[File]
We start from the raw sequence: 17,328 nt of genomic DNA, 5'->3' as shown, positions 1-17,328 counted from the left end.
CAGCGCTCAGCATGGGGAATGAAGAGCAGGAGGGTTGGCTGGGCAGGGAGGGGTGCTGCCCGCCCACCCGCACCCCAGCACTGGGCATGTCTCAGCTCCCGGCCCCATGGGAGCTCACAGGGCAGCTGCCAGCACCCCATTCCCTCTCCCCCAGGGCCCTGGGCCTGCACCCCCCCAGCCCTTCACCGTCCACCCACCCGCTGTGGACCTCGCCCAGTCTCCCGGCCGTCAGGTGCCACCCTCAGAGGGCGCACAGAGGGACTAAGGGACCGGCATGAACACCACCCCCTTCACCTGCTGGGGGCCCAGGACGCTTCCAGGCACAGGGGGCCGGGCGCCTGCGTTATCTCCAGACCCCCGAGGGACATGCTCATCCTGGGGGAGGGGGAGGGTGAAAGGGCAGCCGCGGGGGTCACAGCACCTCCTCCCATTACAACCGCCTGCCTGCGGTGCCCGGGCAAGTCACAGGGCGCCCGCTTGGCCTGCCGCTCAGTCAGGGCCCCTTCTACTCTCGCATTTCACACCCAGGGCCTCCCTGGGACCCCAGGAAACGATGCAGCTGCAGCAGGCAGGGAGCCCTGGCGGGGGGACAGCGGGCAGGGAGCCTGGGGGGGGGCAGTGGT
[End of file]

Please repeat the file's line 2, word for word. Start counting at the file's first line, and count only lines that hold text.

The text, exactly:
CAGCGCTCAGCATGGGGAATGAAGAGCAGGAGGGTTGGCTGGGCAGGGAGGGGTGCTGCCCGCCCACCCGCACCCCAGCACTGGGCATGTCTCAGCTCCCGGCCCCATGGGAGCTCACAGGGCAGCTGCCAGCACCCCATTCCCTCTCCCCCAGGGCCCTGGGCCTGCACCCCCCCAGCCCTTCACCGTCCACCCACCCGCTGTGGACCTCGCCCAGTCTCCCGGCCGTCAGGTGCCACCCTCAGAGGGCGCACAGAGGGACTAAGGGACCGGCATGAACACCACCCCCTTCACCTGCTGGGGGCCCAGGACGCTTCCAGGCACAGGGGGCCGGGCGCCTGCGTTATCTCCAGACCCCCGAGGGACATGCTCATCCTGGGGGAGGGGGAGGGTGAAAGGGCAGCCGCGGGGGTCACAGCACCTCCTCCCATTACAACCGCCTGCCTGCGGTGCCCGGGCAAGTCACAGGGCGCCCGCTTGGCCTGCCGCTCAGTCAGGGCCCCTTCTACTCTCGCATTTCACACCCAGGGCCTCCCTGGGACCCCAGGAAACGATGCAGCTGCAGCAGGCAGGGAGCCCTGGCGGGGGGACAGCGGGCAGGGAGCCTGGGGGGGGGCAGTGGT